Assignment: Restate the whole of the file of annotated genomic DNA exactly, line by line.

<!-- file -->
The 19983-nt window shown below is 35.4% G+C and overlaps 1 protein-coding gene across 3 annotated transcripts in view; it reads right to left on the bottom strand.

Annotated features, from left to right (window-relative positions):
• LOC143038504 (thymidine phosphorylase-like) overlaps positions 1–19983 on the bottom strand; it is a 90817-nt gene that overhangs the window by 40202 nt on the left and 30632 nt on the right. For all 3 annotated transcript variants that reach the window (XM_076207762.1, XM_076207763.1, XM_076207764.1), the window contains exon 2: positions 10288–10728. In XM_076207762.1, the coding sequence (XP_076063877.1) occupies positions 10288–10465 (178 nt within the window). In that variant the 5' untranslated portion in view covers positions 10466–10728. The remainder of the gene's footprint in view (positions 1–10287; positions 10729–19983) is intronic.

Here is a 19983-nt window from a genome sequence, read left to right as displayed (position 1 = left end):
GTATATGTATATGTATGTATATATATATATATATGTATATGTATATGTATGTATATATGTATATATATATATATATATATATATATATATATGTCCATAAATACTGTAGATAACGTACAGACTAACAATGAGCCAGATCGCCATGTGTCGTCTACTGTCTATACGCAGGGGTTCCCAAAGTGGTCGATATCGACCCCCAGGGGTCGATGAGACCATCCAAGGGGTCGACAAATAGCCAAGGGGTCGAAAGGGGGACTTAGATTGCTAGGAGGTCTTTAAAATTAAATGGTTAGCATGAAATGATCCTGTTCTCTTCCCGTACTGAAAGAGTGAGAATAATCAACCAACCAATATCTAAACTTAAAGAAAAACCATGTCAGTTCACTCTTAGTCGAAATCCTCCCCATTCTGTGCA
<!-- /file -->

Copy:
The 19983-nt window shown below is 35.4% G+C and overlaps 1 protein-coding gene across 3 annotated transcripts in view; it reads right to left on the bottom strand.

Annotated features, from left to right (window-relative positions):
• LOC143038504 (thymidine phosphorylase-like) overlaps positions 1–19983 on the bottom strand; it is a 90817-nt gene that overhangs the window by 40202 nt on the left and 30632 nt on the right. For all 3 annotated transcript variants that reach the window (XM_076207762.1, XM_076207763.1, XM_076207764.1), the window contains exon 2: positions 10288–10728. In XM_076207762.1, the coding sequence (XP_076063877.1) occupies positions 10288–10465 (178 nt within the window). In that variant the 5' untranslated portion in view covers positions 10466–10728. The remainder of the gene's footprint in view (positions 1–10287; positions 10729–19983) is intronic.

Here is a 19983-nt window from a genome sequence, read left to right as displayed (position 1 = left end):
GTATATGTATATGTATGTATATATATATATATATGTATATGTATATGTATGTATATATGTATATATATATATATATATATATATATATATATGTCCATAAATACTGTAGATAACGTACAGACTAACAATGAGCCAGATCGCCATGTGTCGTCTACTGTCTATACGCAGGGGTTCCCAAAGTGGTCGATATCGACCCCCAGGGGTCGATGAGACCATCCAAGGGGTCGACAAATAGCCAAGGGGTCGAAAGGGGGACTTAGATTGCTAGGAGGTCTTTAAAATTAAATGGTTAGCATGAAATGATCCTGTTCTCTTCCCGTACTGAAAGAGTGAGAATAATCAACCAACCAATATCTAAACTTAAAGAAAAACCATGTCAGTTCACTCTTAGTCGAAATCCTCCCCATTCTGTGCA